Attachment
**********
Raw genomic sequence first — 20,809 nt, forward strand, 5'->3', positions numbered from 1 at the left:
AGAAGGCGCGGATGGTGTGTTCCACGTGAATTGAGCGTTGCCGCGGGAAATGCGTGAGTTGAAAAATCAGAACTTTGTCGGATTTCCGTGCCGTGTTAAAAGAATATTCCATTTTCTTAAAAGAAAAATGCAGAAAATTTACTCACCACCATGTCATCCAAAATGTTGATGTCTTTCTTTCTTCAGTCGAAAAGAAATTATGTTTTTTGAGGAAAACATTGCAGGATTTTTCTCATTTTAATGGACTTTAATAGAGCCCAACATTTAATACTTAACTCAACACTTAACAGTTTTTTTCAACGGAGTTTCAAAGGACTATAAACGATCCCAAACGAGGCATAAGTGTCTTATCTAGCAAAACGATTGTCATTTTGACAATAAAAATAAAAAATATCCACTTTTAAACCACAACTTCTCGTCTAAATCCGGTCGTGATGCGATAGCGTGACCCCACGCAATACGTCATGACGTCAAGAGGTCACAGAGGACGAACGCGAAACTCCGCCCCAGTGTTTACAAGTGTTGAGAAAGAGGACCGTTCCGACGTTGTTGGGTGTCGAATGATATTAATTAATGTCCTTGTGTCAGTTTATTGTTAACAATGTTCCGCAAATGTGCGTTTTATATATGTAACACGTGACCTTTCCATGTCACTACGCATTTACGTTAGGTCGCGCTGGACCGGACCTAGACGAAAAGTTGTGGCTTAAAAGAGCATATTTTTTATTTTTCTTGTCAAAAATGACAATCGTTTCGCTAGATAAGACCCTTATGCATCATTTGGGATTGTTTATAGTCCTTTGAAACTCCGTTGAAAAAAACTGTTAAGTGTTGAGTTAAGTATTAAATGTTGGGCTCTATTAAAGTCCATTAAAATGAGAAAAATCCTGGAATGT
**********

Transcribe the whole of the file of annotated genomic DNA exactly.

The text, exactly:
Raw genomic sequence first — 20,809 nt, forward strand, 5'->3', positions numbered from 1 at the left:
AGAAGGCGCGGATGGTGTGTTCCACGTGAATTGAGCGTTGCCGCGGGAAATGCGTGAGTTGAAAAATCAGAACTTTGTCGGATTTCCGTGCCGTGTTAAAAGAATATTCCATTTTCTTAAAAGAAAAATGCAGAAAATTTACTCACCACCATGTCATCCAAAATGTTGATGTCTTTCTTTCTTCAGTCGAAAAGAAATTATGTTTTTTGAGGAAAACATTGCAGGATTTTTCTCATTTTAATGGACTTTAATAGAGCCCAACATTTAATACTTAACTCAACACTTAACAGTTTTTTTCAACGGAGTTTCAAAGGACTATAAACGATCCCAAACGAGGCATAAGTGTCTTATCTAGCAAAACGATTGTCATTTTGACAATAAAAATAAAAAATATCCACTTTTAAACCACAACTTCTCGTCTAAATCCGGTCGTGATGCGATAGCGTGACCCCACGCAATACGTCATGACGTCAAGAGGTCACAGAGGACGAACGCGAAACTCCGCCCCAGTGTTTACAAGTGTTGAGAAAGAGGACCGTTCCGACGTTGTTGGGTGTCGAATGATATTAATTAATGTCCTTGTGTCAGTTTATTGTTAACAATGTTCCGCAAATGTGCGTTTTATATATGTAACACGTGACCTTTCCATGTCACTACGCATTTACGTTAGGTCGCGCTGGACCGGACCTAGACGAAAAGTTGTGGCTTAAAAGAGCATATTTTTTATTTTTCTTGTCAAAAATGACAATCGTTTCGCTAGATAAGACCCTTATGCATCATTTGGGATTGTTTATAGTCCTTTGAAACTCCGTTGAAAAAAACTGTTAAGTGTTGAGTTAAGTATTAAATGTTGGGCTCTATTAAAGTCCATTAAAATGAGAAAAATCCTGGAATGT